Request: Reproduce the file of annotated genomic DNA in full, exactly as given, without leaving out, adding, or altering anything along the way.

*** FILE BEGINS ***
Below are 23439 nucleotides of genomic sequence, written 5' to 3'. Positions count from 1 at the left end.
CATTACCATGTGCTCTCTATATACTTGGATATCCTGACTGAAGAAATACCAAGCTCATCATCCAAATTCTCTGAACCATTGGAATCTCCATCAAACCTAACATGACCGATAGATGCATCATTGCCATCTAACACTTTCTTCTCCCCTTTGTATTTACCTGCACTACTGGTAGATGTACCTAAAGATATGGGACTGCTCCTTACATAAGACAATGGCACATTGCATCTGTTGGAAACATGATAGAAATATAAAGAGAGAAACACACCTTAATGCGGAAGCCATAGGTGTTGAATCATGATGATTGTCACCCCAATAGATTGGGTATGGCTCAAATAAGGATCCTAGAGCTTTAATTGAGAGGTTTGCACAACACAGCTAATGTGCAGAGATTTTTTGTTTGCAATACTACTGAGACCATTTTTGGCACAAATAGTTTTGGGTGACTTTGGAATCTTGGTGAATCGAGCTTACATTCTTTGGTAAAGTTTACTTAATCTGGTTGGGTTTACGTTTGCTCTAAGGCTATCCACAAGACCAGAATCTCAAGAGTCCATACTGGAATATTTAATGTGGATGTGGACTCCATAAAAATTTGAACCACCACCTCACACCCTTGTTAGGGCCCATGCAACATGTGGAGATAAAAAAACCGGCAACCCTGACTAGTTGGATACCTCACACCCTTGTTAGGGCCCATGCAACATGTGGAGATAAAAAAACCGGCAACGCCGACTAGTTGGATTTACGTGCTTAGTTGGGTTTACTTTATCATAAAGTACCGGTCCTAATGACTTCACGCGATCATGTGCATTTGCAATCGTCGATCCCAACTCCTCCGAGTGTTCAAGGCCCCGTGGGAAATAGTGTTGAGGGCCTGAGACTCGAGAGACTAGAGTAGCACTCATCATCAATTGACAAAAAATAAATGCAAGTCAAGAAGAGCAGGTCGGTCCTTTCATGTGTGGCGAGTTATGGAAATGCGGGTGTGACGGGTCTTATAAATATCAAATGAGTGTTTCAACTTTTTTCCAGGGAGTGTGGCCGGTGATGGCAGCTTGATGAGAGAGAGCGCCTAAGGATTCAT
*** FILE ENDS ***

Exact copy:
Below are 23439 nucleotides of genomic sequence, written 5' to 3'. Positions count from 1 at the left end.
CATTACCATGTGCTCTCTATATACTTGGATATCCTGACTGAAGAAATACCAAGCTCATCATCCAAATTCTCTGAACCATTGGAATCTCCATCAAACCTAACATGACCGATAGATGCATCATTGCCATCTAACACTTTCTTCTCCCCTTTGTATTTACCTGCACTACTGGTAGATGTACCTAAAGATATGGGACTGCTCCTTACATAAGACAATGGCACATTGCATCTGTTGGAAACATGATAGAAATATAAAGAGAGAAACACACCTTAATGCGGAAGCCATAGGTGTTGAATCATGATGATTGTCACCCCAATAGATTGGGTATGGCTCAAATAAGGATCCTAGAGCTTTAATTGAGAGGTTTGCACAACACAGCTAATGTGCAGAGATTTTTTGTTTGCAATACTACTGAGACCATTTTTGGCACAAATAGTTTTGGGTGACTTTGGAATCTTGGTGAATCGAGCTTACATTCTTTGGTAAAGTTTACTTAATCTGGTTGGGTTTACGTTTGCTCTAAGGCTATCCACAAGACCAGAATCTCAAGAGTCCATACTGGAATATTTAATGTGGATGTGGACTCCATAAAAATTTGAACCACCACCTCACACCCTTGTTAGGGCCCATGCAACATGTGGAGATAAAAAAACCGGCAACCCTGACTAGTTGGATACCTCACACCCTTGTTAGGGCCCATGCAACATGTGGAGATAAAAAAACCGGCAACGCCGACTAGTTGGATTTACGTGCTTAGTTGGGTTTACTTTATCATAAAGTACCGGTCCTAATGACTTCACGCGATCATGTGCATTTGCAATCGTCGATCCCAACTCCTCCGAGTGTTCAAGGCCCCGTGGGAAATAGTGTTGAGGGCCTGAGACTCGAGAGACTAGAGTAGCACTCATCATCAATTGACAAAAAATAAATGCAAGTCAAGAAGAGCAGGTCGGTCCTTTCATGTGTGGCGAGTTATGGAAATGCGGGTGTGACGGGTCTTATAAATATCAAATGAGTGTTTCAACTTTTTTCCAGGGAGTGTGGCCGGTGATGGCAGCTTGATGAGAGAGAGCGCCTAAGGATTCAT